October 28, 2018
23rd Sunday after Pentecost, Reformation, Pastor Bradley E. Schmeling
“Lord Jesus Christ, have mercy on me.”
This is called the Jesus prayer. We hear a form of it in Bartimaeus’ cry outside Jericho as the crowd passes by, “Heir of David, have mercy on me.” It’s one of the simplest and most ancient mantra-type prayers in the tradition. There’s a record of it being used in 407 CE by John Chrysostom. The desert mothers and fathers in the fifth century said we should breathe in on, “Lord, Jesus Christ,” and then exhale on “have mercy on me.”
If you’re comfortable, do that with me. Breathe in: Lord Jesus Christ. Exhale: Have mercy on me.
In later centuries the phrase, “a sinner,” was added to the end. “Have mercy on me, a sinner.” These words come from the story of the Pharisee who says, “Thank God I’m not like that tax collector.” And the tax collector who says, “Have mercy on me, a sinner.”
I’m not sure if this prayer was common in Reformation times. If so, Luther would have heard it with the ears of medieval Europe, that tended to have what’s called a “juridical view” of sin. God was perceived as a righteous judge, who demanded obedience. Punishment was the justified response for breaking one of God’s commandments. As we know, Luther, early in his life, believed that God was primarily angry, demanding perfection. His eye-opening moment came when he discovered in the book of Romans that God was primarily a gracious God, who forgives, and loves. We are justified by grace through faith, not by keeping all the rules. He began to talk about sin in a different way. He considered the cross to be the symbol of the “happy exchange.” Christ took on our sin and exchanged it for love. He takes our sin. We receive love and grace. (There’s your Reformation lesson for Reformation Sunday.)
Let me switch to the Eastern Orthodox family of Christianity. In the East, sin tended to be considered through medical terms, sickness and healing, brokenness and wholeness. Instead of breaking a rule, being a sinner meant more like “not being all that you were created to be.” Repentance in the Eastern heart isn’t necessarily because you did some bad thing but because you yearn to change into something better, to live into the image of God: more beautiful, more whole, more peaceful–to see more clearly what is true.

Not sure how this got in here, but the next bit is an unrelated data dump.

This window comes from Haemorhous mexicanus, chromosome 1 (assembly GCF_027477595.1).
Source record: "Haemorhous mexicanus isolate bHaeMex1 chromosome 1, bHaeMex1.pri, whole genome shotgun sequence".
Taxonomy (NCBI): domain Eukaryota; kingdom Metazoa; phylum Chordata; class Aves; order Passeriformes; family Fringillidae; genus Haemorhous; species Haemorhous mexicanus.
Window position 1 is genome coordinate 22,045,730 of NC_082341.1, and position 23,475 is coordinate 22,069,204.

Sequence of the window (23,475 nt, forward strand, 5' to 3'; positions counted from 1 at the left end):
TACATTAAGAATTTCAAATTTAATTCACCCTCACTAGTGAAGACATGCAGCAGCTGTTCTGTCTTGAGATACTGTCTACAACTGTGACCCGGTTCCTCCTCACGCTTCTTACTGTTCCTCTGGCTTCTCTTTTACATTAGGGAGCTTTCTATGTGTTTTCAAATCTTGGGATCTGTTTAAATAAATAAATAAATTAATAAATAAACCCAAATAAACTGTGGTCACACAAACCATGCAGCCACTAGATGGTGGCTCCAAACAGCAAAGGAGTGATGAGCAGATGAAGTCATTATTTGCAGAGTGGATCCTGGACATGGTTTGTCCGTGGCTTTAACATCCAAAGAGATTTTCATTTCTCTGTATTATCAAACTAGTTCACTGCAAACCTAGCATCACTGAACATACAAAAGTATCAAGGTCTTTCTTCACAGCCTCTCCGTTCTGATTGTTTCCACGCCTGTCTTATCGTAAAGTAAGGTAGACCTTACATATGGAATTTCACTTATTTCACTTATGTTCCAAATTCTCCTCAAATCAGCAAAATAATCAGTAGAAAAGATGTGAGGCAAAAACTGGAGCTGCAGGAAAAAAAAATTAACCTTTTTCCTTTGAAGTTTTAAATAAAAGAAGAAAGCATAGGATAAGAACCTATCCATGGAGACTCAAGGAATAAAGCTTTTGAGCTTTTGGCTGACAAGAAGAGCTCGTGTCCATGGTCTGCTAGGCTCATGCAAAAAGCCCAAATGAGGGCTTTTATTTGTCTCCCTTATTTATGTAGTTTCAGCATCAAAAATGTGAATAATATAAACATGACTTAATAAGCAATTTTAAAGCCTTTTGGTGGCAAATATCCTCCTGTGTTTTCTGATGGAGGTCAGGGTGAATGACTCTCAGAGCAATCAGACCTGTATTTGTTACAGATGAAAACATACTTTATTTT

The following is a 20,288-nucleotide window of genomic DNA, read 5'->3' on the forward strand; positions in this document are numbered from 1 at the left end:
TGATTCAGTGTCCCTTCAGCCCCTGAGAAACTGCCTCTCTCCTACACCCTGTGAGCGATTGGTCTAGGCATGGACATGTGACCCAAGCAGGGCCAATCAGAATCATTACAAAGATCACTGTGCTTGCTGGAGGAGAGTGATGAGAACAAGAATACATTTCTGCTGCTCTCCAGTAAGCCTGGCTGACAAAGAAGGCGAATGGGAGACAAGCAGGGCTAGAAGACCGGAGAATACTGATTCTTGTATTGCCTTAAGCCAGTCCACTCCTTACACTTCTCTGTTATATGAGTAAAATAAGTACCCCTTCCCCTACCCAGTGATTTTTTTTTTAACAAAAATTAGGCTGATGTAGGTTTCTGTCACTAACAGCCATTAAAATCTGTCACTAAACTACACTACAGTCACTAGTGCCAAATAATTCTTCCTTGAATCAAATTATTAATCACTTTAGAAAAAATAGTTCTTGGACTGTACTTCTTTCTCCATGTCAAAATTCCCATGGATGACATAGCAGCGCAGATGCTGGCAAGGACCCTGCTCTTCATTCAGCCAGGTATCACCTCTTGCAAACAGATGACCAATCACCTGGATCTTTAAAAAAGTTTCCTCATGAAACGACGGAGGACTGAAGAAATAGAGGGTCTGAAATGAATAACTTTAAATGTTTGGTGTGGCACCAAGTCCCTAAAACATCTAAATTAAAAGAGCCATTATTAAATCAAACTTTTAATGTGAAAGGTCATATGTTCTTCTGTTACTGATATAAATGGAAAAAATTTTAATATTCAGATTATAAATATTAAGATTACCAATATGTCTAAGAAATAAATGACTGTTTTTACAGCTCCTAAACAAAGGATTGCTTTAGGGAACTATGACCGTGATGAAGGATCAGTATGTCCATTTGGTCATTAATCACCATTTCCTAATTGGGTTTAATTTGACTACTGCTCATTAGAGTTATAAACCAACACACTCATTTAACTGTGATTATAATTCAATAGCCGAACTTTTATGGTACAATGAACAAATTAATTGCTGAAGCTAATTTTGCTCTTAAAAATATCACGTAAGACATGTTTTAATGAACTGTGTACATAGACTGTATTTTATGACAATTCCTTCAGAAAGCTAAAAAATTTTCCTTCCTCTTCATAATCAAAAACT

This is, of course, how Bartimaeus means it. He yearns to see, so he calls out to Jesus, “Heir of David, have mercy on me.” He’s creating a disturbance. The people around him tell him to hush because, of course, he’s a blind beggar. He’s outside the gate, not part of the caravan of Galilean peasants and refugees on their way to Jerusalem. In the first century, his blindness would have been considered to be his own fault or the fault of someone in his family. He would not have deserved attention by this one who is headed to the Capitol city. Yet he lays claim to a world that is bigger than the one that he can’t see, and he shouts louder, “Heir of David. Have mercy on me.” Interestingly, he already sees Jesus for who he is.
To call on the mercy of God is already to claim a world that we cannot see with our own eyes, but see clearly in the heart;
to call on the mercy of God is to see and understand our deep brokenness as a nation, a community, a church;